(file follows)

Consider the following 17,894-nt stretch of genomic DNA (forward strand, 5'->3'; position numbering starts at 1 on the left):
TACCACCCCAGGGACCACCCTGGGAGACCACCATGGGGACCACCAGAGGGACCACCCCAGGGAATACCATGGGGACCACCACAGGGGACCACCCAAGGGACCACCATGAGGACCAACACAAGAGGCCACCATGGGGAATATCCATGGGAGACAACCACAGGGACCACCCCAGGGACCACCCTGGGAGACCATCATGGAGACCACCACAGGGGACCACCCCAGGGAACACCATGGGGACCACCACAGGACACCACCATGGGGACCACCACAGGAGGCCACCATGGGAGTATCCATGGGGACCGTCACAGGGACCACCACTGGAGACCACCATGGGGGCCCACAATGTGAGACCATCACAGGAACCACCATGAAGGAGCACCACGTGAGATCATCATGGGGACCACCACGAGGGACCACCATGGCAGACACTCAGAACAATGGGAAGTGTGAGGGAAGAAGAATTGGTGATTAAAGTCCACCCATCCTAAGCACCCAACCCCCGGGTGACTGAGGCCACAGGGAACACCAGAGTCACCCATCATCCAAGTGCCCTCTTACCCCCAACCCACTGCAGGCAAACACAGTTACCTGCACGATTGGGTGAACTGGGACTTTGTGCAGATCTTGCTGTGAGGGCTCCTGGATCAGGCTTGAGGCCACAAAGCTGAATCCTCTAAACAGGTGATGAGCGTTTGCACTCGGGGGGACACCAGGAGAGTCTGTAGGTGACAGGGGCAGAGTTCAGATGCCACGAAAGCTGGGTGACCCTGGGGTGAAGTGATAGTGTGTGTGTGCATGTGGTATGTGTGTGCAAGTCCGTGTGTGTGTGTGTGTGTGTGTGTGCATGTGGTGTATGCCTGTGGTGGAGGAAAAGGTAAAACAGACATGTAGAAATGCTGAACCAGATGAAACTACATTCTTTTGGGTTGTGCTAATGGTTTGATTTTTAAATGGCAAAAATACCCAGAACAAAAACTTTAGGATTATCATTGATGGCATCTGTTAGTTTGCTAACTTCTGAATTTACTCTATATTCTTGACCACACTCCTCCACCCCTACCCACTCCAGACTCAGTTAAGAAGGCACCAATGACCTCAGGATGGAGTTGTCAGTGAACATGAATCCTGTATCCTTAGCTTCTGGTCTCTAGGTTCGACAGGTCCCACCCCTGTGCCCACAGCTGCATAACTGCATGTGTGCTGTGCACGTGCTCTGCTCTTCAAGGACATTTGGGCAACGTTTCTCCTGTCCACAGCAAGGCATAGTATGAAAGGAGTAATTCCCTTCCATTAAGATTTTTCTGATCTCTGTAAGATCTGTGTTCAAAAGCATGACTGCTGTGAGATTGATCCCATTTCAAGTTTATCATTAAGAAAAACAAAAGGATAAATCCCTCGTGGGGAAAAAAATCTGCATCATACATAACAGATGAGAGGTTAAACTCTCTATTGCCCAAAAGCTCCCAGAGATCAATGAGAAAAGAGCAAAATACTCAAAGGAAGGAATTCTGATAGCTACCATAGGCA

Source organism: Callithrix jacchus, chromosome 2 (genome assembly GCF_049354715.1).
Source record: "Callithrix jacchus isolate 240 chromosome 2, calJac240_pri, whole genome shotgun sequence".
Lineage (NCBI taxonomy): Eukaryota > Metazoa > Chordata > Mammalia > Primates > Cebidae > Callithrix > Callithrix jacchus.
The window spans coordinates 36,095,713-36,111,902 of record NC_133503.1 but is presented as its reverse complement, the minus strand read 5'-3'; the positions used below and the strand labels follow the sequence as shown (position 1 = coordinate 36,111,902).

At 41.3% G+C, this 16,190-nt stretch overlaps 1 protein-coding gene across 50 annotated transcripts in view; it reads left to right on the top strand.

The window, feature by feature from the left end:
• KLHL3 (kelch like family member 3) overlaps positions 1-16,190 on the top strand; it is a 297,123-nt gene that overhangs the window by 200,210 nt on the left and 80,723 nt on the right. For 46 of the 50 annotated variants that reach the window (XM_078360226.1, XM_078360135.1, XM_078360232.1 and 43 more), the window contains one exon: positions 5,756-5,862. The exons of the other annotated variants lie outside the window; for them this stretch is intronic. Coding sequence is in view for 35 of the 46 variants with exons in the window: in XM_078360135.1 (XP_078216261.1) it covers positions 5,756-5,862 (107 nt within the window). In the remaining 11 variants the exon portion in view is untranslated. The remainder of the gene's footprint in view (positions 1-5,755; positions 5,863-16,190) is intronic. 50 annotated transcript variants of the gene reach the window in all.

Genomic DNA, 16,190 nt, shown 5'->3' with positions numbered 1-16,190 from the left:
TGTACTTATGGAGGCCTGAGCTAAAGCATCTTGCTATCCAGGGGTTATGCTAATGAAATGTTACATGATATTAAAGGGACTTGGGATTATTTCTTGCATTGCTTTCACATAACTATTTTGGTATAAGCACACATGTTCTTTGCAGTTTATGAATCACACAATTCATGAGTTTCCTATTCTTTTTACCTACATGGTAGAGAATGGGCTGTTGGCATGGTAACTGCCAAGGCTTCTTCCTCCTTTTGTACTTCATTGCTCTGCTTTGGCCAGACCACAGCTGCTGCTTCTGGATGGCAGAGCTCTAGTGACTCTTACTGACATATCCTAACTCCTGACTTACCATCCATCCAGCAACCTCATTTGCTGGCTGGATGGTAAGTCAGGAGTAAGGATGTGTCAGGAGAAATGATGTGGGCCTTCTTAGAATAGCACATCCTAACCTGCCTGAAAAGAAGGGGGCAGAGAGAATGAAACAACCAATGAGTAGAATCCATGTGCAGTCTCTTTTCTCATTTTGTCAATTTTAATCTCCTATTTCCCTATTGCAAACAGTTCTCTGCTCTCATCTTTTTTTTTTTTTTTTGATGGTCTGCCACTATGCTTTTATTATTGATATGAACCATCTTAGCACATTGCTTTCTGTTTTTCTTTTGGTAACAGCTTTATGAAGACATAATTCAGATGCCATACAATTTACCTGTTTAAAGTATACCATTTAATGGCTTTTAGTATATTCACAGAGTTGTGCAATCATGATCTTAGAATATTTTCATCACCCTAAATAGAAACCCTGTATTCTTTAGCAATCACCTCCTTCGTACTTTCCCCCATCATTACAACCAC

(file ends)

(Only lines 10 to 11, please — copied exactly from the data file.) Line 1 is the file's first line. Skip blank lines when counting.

Genomic DNA, 16,190 nt, shown 5'->3' with positions numbered 1-16,190 from the left:
TGTACTTATGGAGGCCTGAGCTAAAGCATCTTGCTATCCAGGGGTTATGCTAATGAAATGTTACATGATATTAAAGGGACTTGGGATTATTTCTTGCATTGCTTTCACATAACTATTTTGGTATAAGCACACATGTTCTTTGCAGTTTATGAATCACACAATTCATGAGTTTCCTATTCTTTTTACCTACATGGTAGAGAATGGGCTGTTGGCATGGTAACTGCCAAGGCTTCTTCCTCCTTTTGTACTTCATTGCTCTGCTTTGGCCAGACCACAGCTGCTGCTTCTGGATGGCAGAGCTCTAGTGACTCTTACTGACATATCCTAACTCCTGACTTACCATCCATCCAGCAACCTCATTTGCTGGCTGGATGGTAAGTCAGGAGTAAGGATGTGTCAGGAGAAATGATGTGGGCCTTCTTAGAATAGCACATCCTAACCTGCCTGAAAAGAAGGGGGCAGAGAGAATGAAACAACCAATGAGTAGAATCCATGTGCAGTCTCTTTTCTCATTTTGTCAATTTTAATCTCCTATTTCCCTATTGCAAACAGTTCTCTGCTCTCATCTTTTTTTTTTTTTTTTGATGGTCTGCCACTATGCTTTTATTATTGATATGAACCATCTTAGCACATTGCTTTCTGTTTTTCTTTTGGTAACAGCTTTATGAAGACATAATTCAGATGCCATACAATTTACCTGTTTAAAGTATACCATTTAATGGCTTTTAGTATATTCACAGAGTTGTGCAATCATGATCTTAGAATATTTTCATCACCCTAAATAGAAACCCTGTATTCTTTAGCAATCACCTCCTTCGTACTTTCCCCCATCATTACAACCAC